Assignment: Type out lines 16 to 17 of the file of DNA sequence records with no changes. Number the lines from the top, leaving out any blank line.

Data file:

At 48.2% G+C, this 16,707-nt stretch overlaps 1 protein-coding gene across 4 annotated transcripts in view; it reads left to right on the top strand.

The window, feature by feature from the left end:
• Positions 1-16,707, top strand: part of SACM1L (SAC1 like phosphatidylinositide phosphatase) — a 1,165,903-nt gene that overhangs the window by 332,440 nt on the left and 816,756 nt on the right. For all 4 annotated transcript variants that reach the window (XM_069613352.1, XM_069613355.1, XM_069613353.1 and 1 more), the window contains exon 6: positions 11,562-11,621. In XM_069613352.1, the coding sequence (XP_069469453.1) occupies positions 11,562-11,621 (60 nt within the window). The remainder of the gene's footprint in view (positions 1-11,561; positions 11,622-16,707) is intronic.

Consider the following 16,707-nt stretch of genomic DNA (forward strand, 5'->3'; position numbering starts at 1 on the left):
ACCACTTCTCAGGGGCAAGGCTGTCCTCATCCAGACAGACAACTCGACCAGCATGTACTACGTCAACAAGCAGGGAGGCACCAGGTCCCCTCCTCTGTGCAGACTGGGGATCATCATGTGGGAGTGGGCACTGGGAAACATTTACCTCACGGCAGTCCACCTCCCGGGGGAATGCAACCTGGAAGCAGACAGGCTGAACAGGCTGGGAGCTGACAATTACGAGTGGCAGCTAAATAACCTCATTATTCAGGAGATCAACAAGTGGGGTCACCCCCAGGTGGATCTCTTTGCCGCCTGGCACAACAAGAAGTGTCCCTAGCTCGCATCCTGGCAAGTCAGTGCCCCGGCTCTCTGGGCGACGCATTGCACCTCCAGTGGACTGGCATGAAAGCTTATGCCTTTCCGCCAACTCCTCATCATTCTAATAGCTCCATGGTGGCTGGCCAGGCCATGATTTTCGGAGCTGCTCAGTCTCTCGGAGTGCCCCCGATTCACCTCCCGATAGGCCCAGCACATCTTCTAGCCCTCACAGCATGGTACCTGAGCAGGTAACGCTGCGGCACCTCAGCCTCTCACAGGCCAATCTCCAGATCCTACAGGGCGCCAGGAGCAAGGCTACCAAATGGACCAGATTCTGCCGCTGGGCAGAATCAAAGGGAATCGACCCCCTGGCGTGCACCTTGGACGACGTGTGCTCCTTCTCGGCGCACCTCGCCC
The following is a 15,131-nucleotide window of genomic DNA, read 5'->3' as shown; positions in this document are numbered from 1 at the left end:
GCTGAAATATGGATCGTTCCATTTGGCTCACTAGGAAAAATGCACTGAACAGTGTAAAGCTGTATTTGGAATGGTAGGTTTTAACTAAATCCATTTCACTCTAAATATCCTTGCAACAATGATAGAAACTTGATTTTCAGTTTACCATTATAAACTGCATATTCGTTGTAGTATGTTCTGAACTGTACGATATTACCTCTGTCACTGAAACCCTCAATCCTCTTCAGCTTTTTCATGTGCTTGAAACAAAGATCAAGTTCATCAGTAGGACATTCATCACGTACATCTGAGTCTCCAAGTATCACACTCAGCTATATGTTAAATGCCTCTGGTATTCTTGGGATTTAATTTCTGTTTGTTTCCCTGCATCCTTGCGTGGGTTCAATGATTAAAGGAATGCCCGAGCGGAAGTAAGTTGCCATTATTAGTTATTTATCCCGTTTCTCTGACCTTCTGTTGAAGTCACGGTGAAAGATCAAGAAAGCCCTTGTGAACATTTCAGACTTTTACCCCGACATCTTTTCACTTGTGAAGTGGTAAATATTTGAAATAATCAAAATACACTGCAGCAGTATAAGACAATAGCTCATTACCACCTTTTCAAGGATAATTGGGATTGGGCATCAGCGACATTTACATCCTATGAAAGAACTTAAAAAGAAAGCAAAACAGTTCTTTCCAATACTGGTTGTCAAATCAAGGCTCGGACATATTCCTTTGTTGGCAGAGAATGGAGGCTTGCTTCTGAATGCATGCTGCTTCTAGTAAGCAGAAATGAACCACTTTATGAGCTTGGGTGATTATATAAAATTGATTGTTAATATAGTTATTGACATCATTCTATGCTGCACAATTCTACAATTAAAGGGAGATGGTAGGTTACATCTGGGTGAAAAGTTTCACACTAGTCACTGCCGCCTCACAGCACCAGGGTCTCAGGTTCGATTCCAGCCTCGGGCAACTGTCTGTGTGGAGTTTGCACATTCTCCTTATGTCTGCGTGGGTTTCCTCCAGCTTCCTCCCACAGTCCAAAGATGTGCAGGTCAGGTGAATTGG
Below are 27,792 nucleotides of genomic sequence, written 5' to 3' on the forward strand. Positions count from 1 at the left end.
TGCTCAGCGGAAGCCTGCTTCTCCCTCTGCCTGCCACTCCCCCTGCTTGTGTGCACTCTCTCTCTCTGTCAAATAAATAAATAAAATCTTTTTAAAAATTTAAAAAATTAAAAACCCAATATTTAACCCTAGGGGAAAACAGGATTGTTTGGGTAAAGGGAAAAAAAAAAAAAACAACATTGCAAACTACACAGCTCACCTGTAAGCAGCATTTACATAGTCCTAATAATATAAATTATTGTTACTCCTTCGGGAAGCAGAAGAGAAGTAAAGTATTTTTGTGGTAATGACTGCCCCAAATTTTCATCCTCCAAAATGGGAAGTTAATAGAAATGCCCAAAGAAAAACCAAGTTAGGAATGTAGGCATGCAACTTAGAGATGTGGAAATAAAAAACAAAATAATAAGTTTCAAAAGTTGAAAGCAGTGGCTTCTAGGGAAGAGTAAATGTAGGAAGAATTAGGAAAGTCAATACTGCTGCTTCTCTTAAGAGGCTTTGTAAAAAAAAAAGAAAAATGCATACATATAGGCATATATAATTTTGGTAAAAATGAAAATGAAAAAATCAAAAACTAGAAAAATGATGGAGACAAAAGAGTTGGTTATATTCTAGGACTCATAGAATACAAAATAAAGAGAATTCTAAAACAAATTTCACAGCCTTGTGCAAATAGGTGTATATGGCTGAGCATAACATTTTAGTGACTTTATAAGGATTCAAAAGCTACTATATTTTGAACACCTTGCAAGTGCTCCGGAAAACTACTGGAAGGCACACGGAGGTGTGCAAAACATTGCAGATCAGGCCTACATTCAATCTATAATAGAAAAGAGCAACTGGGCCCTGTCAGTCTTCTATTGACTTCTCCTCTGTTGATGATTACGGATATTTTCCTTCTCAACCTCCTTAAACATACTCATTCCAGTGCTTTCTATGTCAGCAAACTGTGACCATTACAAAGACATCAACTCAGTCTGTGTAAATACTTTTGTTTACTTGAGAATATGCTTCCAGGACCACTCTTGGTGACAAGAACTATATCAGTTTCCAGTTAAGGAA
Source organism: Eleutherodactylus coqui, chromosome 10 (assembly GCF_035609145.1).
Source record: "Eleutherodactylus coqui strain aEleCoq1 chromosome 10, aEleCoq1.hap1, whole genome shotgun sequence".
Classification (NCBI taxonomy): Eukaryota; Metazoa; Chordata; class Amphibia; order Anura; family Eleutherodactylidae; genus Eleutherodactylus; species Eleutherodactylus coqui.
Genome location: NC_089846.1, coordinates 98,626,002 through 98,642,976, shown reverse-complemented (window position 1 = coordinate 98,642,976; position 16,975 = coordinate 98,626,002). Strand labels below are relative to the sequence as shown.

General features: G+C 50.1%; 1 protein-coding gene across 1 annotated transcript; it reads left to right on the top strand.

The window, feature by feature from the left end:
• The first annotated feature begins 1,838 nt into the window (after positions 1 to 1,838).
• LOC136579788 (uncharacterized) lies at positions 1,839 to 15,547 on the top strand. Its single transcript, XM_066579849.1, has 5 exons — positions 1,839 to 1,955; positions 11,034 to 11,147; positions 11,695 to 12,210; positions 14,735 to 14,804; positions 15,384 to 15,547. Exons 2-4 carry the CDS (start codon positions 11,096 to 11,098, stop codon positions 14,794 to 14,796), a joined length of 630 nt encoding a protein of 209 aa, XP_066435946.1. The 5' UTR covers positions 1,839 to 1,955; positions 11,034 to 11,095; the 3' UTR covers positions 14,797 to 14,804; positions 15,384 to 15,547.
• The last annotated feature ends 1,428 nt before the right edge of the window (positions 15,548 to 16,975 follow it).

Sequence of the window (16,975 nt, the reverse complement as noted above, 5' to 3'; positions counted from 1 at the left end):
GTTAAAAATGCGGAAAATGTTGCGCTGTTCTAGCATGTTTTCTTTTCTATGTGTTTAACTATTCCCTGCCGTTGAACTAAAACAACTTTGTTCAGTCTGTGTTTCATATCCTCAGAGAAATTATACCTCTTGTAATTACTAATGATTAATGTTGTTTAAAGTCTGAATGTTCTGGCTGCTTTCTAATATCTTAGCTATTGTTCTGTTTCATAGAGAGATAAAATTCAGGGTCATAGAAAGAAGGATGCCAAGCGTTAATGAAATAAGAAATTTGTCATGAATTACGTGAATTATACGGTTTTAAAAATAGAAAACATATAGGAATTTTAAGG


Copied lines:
• The first annotated feature begins 1,838 nt into the window (after positions 1 to 1,838).
• LOC136579788 (uncharacterized) lies at positions 1,839 to 15,547 on the top strand. Its single transcript, XM_066579849.1, has 5 exons — positions 1,839 to 1,955; positions 11,034 to 11,147; positions 11,695 to 12,210; positions 14,735 to 14,804; positions 15,384 to 15,547. Exons 2-4 carry the CDS (start codon positions 11,096 to 11,098, stop codon positions 14,794 to 14,796), a joined length of 630 nt encoding a protein of 209 aa, XP_066435946.1. The 5' UTR covers positions 1,839 to 1,955; positions 11,034 to 11,095; the 3' UTR covers positions 14,797 to 14,804; positions 15,384 to 15,547.